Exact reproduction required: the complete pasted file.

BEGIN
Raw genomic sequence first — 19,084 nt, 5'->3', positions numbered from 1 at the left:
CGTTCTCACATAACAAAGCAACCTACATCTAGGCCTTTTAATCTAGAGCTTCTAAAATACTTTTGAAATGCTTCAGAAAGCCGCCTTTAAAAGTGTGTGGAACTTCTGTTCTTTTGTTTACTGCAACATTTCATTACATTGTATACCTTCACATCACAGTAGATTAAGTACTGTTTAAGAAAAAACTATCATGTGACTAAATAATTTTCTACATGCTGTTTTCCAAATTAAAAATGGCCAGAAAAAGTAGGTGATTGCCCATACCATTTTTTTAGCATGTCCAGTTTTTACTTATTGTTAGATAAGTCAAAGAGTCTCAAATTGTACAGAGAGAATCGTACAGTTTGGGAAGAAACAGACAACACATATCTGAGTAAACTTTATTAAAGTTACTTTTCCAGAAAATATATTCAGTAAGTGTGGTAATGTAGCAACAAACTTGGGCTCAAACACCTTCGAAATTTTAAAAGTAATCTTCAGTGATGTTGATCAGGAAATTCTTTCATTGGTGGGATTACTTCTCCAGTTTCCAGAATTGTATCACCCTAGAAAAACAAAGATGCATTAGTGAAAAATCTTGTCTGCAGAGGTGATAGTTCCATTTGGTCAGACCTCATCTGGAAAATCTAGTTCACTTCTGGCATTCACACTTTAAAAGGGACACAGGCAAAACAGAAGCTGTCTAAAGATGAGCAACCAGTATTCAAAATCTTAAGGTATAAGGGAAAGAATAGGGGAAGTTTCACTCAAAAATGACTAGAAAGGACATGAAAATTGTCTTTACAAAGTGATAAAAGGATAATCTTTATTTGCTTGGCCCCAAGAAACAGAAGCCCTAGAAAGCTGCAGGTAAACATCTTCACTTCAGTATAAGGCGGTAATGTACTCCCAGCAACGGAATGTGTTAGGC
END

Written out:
Raw genomic sequence first — 19,084 nt, 5'->3', positions numbered from 1 at the left:
CGTTCTCACATAACAAAGCAACCTACATCTAGGCCTTTTAATCTAGAGCTTCTAAAATACTTTTGAAATGCTTCAGAAAGCCGCCTTTAAAAGTGTGTGGAACTTCTGTTCTTTTGTTTACTGCAACATTTCATTACATTGTATACCTTCACATCACAGTAGATTAAGTACTGTTTAAGAAAAAACTATCATGTGACTAAATAATTTTCTACATGCTGTTTTCCAAATTAAAAATGGCCAGAAAAAGTAGGTGATTGCCCATACCATTTTTTTAGCATGTCCAGTTTTTACTTATTGTTAGATAAGTCAAAGAGTCTCAAATTGTACAGAGAGAATCGTACAGTTTGGGAAGAAACAGACAACACATATCTGAGTAAACTTTATTAAAGTTACTTTTCCAGAAAATATATTCAGTAAGTGTGGTAATGTAGCAACAAACTTGGGCTCAAACACCTTCGAAATTTTAAAAGTAATCTTCAGTGATGTTGATCAGGAAATTCTTTCATTGGTGGGATTACTTCTCCAGTTTCCAGAATTGTATCACCCTAGAAAAACAAAGATGCATTAGTGAAAAATCTTGTCTGCAGAGGTGATAGTTCCATTTGGTCAGACCTCATCTGGAAAATCTAGTTCACTTCTGGCATTCACACTTTAAAAGGGACACAGGCAAAACAGAAGCTGTCTAAAGATGAGCAACCAGTATTCAAAATCTTAAGGTATAAGGGAAAGAATAGGGGAAGTTTCACTCAAAAATGACTAGAAAGGACATGAAAATTGTCTTTACAAAGTGATAAAAGGATAATCTTTATTTGCTTGGCCCCAAGAAACAGAAGCCCTAGAAAGCTGCAGGTAAACATCTTCACTTCAGTATAAGGCGGTAATGTACTCCCAGCAACGGAATGTGTTAGGC